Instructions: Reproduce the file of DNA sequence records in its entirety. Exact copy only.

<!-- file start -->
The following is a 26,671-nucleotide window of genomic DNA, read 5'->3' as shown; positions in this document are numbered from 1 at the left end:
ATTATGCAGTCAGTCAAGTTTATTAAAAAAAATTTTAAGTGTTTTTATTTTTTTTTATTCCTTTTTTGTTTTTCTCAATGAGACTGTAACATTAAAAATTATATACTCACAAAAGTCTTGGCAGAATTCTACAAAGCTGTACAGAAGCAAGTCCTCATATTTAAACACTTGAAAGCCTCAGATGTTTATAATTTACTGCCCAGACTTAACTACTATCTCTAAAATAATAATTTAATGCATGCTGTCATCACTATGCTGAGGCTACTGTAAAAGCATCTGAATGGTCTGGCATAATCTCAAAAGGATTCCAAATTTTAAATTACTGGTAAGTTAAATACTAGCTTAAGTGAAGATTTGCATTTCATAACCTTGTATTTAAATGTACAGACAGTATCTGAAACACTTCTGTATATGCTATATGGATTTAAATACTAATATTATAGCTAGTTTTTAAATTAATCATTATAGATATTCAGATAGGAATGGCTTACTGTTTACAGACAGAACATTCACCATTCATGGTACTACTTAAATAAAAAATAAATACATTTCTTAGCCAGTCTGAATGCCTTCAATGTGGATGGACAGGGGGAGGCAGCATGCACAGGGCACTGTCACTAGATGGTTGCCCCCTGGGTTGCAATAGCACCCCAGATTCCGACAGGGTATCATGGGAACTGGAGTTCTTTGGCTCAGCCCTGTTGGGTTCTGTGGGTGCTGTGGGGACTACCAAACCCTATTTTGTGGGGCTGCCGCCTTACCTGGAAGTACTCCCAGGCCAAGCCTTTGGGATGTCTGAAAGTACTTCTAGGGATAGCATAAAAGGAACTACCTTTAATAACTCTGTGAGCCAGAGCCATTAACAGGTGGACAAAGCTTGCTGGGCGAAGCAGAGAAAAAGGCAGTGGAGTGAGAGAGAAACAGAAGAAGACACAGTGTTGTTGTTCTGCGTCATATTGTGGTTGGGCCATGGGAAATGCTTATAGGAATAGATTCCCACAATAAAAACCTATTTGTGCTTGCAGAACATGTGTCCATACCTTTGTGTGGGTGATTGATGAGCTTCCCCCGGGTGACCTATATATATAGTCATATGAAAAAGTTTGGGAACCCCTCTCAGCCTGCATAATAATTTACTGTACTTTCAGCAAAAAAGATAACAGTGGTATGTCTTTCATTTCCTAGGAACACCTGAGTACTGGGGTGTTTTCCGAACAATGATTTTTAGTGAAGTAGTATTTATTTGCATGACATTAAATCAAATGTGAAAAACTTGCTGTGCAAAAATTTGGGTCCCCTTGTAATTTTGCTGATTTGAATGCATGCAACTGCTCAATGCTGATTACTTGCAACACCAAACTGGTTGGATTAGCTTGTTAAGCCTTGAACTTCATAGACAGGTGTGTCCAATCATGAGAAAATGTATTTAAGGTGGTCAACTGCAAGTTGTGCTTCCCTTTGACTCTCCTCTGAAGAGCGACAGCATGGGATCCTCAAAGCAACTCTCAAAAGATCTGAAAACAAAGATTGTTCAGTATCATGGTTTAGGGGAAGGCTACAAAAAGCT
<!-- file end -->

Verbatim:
The following is a 26,671-nucleotide window of genomic DNA, read 5'->3' as shown; positions in this document are numbered from 1 at the left end:
ATTATGCAGTCAGTCAAGTTTATTAAAAAAAATTTTAAGTGTTTTTATTTTTTTTTATTCCTTTTTTGTTTTTCTCAATGAGACTGTAACATTAAAAATTATATACTCACAAAAGTCTTGGCAGAATTCTACAAAGCTGTACAGAAGCAAGTCCTCATATTTAAACACTTGAAAGCCTCAGATGTTTATAATTTACTGCCCAGACTTAACTACTATCTCTAAAATAATAATTTAATGCATGCTGTCATCACTATGCTGAGGCTACTGTAAAAGCATCTGAATGGTCTGGCATAATCTCAAAAGGATTCCAAATTTTAAATTACTGGTAAGTTAAATACTAGCTTAAGTGAAGATTTGCATTTCATAACCTTGTATTTAAATGTACAGACAGTATCTGAAACACTTCTGTATATGCTATATGGATTTAAATACTAATATTATAGCTAGTTTTTAAATTAATCATTATAGATATTCAGATAGGAATGGCTTACTGTTTACAGACAGAACATTCACCATTCATGGTACTACTTAAATAAAAAATAAATACATTTCTTAGCCAGTCTGAATGCCTTCAATGTGGATGGACAGGGGGAGGCAGCATGCACAGGGCACTGTCACTAGATGGTTGCCCCCTGGGTTGCAATAGCACCCCAGATTCCGACAGGGTATCATGGGAACTGGAGTTCTTTGGCTCAGCCCTGTTGGGTTCTGTGGGTGCTGTGGGGACTACCAAACCCTATTTTGTGGGGCTGCCGCCTTACCTGGAAGTACTCCCAGGCCAAGCCTTTGGGATGTCTGAAAGTACTTCTAGGGATAGCATAAAAGGAACTACCTTTAATAACTCTGTGAGCCAGAGCCATTAACAGGTGGACAAAGCTTGCTGGGCGAAGCAGAGAAAAAGGCAGTGGAGTGAGAGAGAAACAGAAGAAGACACAGTGTTGTTGTTCTGCGTCATATTGTGGTTGGGCCATGGGAAATGCTTATAGGAATAGATTCCCACAATAAAAACCTATTTGTGCTTGCAGAACATGTGTCCATACCTTTGTGTGGGTGATTGATGAGCTTCCCCCGGGTGACCTATATATATAGTCATATGAAAAAGTTTGGGAACCCCTCTCAGCCTGCATAATAATTTACTGTACTTTCAGCAAAAAAGATAACAGTGGTATGTCTTTCATTTCCTAGGAACACCTGAGTACTGGGGTGTTTTCCGAACAATGATTTTTAGTGAAGTAGTATTTATTTGCATGACATTAAATCAAATGTGAAAAACTTGCTGTGCAAAAATTTGGGTCCCCTTGTAATTTTGCTGATTTGAATGCATGCAACTGCTCAATGCTGATTACTTGCAACACCAAACTGGTTGGATTAGCTTGTTAAGCCTTGAACTTCATAGACAGGTGTGTCCAATCATGAGAAAATGTATTTAAGGTGGTCAACTGCAAGTTGTGCTTCCCTTTGACTCTCCTCTGAAGAGCGACAGCATGGGATCCTCAAAGCAACTCTCAAAAGATCTGAAAACAAAGATTGTTCAGTATCATGGTTTAGGGGAAGGCTACAAAAAGCT